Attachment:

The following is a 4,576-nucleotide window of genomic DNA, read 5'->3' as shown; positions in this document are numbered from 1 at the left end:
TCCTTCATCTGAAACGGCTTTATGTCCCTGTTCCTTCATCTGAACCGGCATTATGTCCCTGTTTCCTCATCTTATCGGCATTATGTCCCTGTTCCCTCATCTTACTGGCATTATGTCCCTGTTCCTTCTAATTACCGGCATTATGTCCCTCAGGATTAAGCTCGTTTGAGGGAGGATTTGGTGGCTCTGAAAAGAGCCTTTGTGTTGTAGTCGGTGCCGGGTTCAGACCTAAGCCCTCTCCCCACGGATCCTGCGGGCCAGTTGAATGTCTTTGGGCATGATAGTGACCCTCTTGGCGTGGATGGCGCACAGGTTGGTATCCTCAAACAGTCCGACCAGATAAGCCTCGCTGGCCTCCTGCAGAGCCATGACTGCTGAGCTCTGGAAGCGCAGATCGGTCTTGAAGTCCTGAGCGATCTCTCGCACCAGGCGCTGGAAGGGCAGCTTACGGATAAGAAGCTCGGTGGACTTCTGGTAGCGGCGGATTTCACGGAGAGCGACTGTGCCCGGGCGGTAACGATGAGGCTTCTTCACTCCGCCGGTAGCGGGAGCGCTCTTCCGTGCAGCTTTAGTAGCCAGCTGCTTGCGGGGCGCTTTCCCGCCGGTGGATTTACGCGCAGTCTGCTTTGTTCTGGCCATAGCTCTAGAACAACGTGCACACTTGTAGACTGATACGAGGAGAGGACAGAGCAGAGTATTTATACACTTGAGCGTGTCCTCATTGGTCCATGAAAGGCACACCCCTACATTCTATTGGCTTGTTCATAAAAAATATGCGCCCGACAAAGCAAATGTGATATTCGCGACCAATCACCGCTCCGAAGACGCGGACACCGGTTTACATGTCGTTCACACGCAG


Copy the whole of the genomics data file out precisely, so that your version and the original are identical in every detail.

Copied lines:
The following is a 4,576-nucleotide window of genomic DNA, read 5'->3' as shown; positions in this document are numbered from 1 at the left end:
TCCTTCATCTGAAACGGCTTTATGTCCCTGTTCCTTCATCTGAACCGGCATTATGTCCCTGTTTCCTCATCTTATCGGCATTATGTCCCTGTTCCCTCATCTTACTGGCATTATGTCCCTGTTCCTTCTAATTACCGGCATTATGTCCCTCAGGATTAAGCTCGTTTGAGGGAGGATTTGGTGGCTCTGAAAAGAGCCTTTGTGTTGTAGTCGGTGCCGGGTTCAGACCTAAGCCCTCTCCCCACGGATCCTGCGGGCCAGTTGAATGTCTTTGGGCATGATAGTGACCCTCTTGGCGTGGATGGCGCACAGGTTGGTATCCTCAAACAGTCCGACCAGATAAGCCTCGCTGGCCTCCTGCAGAGCCATGACTGCTGAGCTCTGGAAGCGCAGATCGGTCTTGAAGTCCTGAGCGATCTCTCGCACCAGGCGCTGGAAGGGCAGCTTACGGATAAGAAGCTCGGTGGACTTCTGGTAGCGGCGGATTTCACGGAGAGCGACTGTGCCCGGGCGGTAACGATGAGGCTTCTTCACTCCGCCGGTAGCGGGAGCGCTCTTCCGTGCAGCTTTAGTAGCCAGCTGCTTGCGGGGCGCTTTCCCGCCGGTGGATTTACGCGCAGTCTGCTTTGTTCTGGCCATAGCTCTAGAACAACGTGCACACTTGTAGACTGATACGAGGAGAGGACAGAGCAGAGTATTTATACACTTGAGCGTGTCCTCATTGGTCCATGAAAGGCACACCCCTACATTCTATTGGCTTGTTCATAAAAAATATGCGCCCGACAAAGCAAATGTGATATTCGCGACCAATCACCGCTCCGAAGACGCGGACACCGGTTTACATGTCGTTCACACGCAG